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Editorial: Lies, damned lies and Washoe County statistics


By Bob Conrad and Kristen Hackbarth

Washoe County officials last year announced with a straight face that homelessness is being reduced in the region. Most media saw that claim for what it was: spin.

This year, the headline for the annual point-in-time count data was a bit different. Poor government employees had to admit their data show “a slight increase” in this year’s count of those experiencing homelessness. But, their data “show an overall decrease in homelessness over time,” anonymous county employees claimed in the next sentence. 

The county is basing a jump in numbers a few years ago, followed by a drop in homelessness in subsequent years, as the reason homelessness is supposedly on the decline in the region.

The 2023 claim is misleading – and false when considering longitudinal trends – but that didn’t stop a PR-driven media blitz late last year that had people like the mayor going to national news media to spread the news about how Reno has, according to them, reduced homelessness by as much as 60%.

Anyone living here, who’s moderately reasonable, knows how laughable that is. But that didn’t stop Mayor Hillary Schieve from going on a National Public Radio “Here and Now” segment last week to further discuss how wonderful Reno has been in dealing with homelessness. “Here and Now” host Deepa Fernandes claimed in a question/statement to Schieve that our community has “cut homelessness dramatically over the past year.” 

That is, of course, false, but such claims stem from the sketchy way county employees are isolating a few years’ worth of data to make dodgy pronouncements. (Fernandes was notified of her erroneous statement but has yet to respond.)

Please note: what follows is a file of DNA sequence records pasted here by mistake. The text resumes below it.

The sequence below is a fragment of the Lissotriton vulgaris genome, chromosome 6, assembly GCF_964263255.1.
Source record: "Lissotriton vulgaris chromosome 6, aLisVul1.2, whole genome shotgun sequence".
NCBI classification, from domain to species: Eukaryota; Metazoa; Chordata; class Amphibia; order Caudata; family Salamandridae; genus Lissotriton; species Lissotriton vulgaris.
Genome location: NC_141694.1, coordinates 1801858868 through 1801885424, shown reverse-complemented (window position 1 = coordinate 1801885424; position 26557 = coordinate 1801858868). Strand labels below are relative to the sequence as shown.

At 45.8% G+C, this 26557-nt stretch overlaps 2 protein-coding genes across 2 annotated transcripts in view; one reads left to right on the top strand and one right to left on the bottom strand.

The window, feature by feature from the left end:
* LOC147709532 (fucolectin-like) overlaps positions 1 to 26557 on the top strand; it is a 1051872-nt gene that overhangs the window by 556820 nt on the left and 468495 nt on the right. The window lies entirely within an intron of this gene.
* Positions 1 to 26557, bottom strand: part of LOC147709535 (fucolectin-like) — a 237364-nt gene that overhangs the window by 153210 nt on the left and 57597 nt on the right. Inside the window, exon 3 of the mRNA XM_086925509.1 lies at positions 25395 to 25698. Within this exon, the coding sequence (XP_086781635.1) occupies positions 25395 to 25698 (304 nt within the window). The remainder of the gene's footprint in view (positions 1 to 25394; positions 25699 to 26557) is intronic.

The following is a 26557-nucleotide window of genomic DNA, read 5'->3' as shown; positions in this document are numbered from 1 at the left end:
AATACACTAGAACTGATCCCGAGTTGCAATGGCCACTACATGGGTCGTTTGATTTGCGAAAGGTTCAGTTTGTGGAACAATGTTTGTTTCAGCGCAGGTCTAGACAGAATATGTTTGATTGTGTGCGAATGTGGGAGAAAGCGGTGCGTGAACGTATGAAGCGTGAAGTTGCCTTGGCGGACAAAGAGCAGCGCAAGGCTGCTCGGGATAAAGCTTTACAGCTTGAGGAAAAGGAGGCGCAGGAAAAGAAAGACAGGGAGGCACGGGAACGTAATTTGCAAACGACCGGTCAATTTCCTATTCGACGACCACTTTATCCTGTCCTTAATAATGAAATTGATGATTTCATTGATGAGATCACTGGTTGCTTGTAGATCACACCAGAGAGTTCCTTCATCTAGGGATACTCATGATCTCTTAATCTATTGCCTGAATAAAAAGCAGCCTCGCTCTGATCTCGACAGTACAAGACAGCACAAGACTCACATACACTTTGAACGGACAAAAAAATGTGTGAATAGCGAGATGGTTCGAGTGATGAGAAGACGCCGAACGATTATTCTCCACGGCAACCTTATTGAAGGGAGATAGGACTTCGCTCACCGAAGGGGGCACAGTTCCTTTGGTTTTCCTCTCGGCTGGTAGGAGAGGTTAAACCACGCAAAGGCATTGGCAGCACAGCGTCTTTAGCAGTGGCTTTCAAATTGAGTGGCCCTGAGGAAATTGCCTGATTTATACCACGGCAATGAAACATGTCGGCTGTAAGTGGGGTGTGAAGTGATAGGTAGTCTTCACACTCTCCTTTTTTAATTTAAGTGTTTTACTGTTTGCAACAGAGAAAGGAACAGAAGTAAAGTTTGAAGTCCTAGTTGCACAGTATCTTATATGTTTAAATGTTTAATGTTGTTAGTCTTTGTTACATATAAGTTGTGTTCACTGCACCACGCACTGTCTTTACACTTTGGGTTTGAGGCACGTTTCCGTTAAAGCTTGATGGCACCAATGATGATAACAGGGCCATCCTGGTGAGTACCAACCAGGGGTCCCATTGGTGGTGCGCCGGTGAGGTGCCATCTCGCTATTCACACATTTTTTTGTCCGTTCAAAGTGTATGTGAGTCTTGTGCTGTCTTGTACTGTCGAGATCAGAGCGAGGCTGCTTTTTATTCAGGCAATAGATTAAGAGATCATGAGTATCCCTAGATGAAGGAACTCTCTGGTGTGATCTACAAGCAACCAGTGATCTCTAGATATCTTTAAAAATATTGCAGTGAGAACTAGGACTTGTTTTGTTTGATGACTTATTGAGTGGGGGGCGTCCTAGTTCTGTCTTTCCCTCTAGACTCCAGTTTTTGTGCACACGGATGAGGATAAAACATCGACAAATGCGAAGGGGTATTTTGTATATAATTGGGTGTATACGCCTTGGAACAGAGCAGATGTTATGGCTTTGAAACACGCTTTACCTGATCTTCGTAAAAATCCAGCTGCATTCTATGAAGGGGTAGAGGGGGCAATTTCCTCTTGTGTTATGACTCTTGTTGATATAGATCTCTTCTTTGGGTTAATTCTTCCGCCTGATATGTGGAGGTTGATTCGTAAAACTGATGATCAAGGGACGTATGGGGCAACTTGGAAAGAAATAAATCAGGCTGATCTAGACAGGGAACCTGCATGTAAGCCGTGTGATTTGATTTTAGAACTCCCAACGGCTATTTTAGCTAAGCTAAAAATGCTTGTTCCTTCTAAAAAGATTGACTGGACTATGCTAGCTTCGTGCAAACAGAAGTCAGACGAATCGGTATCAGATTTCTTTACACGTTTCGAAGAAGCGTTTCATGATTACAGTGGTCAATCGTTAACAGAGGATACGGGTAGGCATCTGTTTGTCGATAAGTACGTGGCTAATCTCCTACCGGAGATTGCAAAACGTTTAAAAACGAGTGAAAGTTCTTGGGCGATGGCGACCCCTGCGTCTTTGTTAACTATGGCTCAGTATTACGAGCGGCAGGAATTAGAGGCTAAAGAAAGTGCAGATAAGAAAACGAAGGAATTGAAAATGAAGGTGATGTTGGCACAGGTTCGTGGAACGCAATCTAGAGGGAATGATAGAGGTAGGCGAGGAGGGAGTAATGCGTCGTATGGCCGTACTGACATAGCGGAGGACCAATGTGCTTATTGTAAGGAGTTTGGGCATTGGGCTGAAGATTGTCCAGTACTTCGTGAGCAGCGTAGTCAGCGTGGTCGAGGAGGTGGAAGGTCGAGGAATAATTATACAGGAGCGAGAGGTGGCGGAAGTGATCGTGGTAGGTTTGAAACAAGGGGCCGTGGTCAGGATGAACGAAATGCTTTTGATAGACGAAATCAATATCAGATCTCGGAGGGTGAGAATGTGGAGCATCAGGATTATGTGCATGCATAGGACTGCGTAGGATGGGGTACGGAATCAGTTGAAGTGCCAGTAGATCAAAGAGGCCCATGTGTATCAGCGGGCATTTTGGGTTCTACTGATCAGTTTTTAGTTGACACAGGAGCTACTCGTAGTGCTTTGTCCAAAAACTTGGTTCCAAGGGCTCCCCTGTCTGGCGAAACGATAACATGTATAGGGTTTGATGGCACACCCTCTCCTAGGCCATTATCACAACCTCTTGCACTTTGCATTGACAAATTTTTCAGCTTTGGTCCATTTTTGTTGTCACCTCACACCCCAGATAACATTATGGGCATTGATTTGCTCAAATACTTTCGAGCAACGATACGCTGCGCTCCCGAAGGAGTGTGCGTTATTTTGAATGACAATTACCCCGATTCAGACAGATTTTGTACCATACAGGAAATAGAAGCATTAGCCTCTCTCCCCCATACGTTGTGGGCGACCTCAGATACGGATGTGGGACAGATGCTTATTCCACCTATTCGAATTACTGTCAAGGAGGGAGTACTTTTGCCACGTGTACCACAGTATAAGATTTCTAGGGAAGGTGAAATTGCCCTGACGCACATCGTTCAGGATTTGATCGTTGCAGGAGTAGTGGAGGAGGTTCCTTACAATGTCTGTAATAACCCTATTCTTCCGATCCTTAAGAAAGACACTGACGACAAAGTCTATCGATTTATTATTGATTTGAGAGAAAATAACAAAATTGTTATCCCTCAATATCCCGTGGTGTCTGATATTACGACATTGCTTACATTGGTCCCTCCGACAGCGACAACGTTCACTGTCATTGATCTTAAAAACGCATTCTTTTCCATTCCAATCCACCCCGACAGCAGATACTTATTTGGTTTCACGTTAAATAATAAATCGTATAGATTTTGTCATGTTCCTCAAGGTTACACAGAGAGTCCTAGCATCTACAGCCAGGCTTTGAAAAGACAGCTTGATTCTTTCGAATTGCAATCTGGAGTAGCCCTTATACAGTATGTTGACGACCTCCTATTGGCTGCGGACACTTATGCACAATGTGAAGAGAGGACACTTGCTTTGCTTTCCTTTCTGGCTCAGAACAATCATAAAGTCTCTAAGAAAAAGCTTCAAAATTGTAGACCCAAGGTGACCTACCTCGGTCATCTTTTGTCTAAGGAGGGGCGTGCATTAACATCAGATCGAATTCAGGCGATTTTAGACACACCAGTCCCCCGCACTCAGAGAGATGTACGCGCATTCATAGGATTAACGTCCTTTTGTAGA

We’ve been reporting on homelessness for nearly a decade and have been ensuring the Reno-area homeless situation is fairly and accurately reported. If the 60% drop in homelessness were true, we would be first in line to write that headline.

That’s not the case. We’ll never know the exact number of people living homeless—something ultimately impossible to determine—but the county’s and Schieve’s claims are not supported by Washoe County’s own data. 

Nevertheless, they persist in making unsupported claims. Our research into the numbers was published in January. We looked at various measurements going back to 2007. There have been dips and increases in numbers in recent years, but there is no doubt Reno’s homeless population has continued to grow. 

We specifically asked county officials on Wednesday to provide the data being used to make the claim homelessness is on the decrease. They did not answer the question or provide the information.

Various factors influence the ways people are counted, including population growth, but the county’s murky presentation and bizarre claims appear to, as we noted in January, only serve political and public relations interests. We suspect that to be the case even more so when the same employees within the county’s Housing and Homeless Services making those claims refuse to back them up with supporting information, answer questions, make attempts at trasparency, and so on and so forth.

Schieve also told NPR that past attempts to address the problem of homelessness did not work, but there is little evidence that current attempts are much better, if at all, despite an increase in services and investments in federal dollars. Indeed, shelters remain consistently full, and the death rates of those experiencing homelessness in our region continue to climb. A record high of 135 people, considered “indigent,” died in 2023, which is up from 22 in 2016, when we first began reporting on these tragedies.

Few are buying recent claims made to national news media. We’ve been contacted by those working with local shelters and homeless services, politicians and others concerned about the issue. They said they are outraged by the deliberate obfuscation by local officials. 

“Politicians need to stop playing this game of smoke and mirrors, face the reality of the situation and act!” one person wrote online.

A few even said spinning numbers this way offers false hope to other jurisdictions led to believe local governments in our area can somehow serve as any kind of a national model to address the problem of homelessness.

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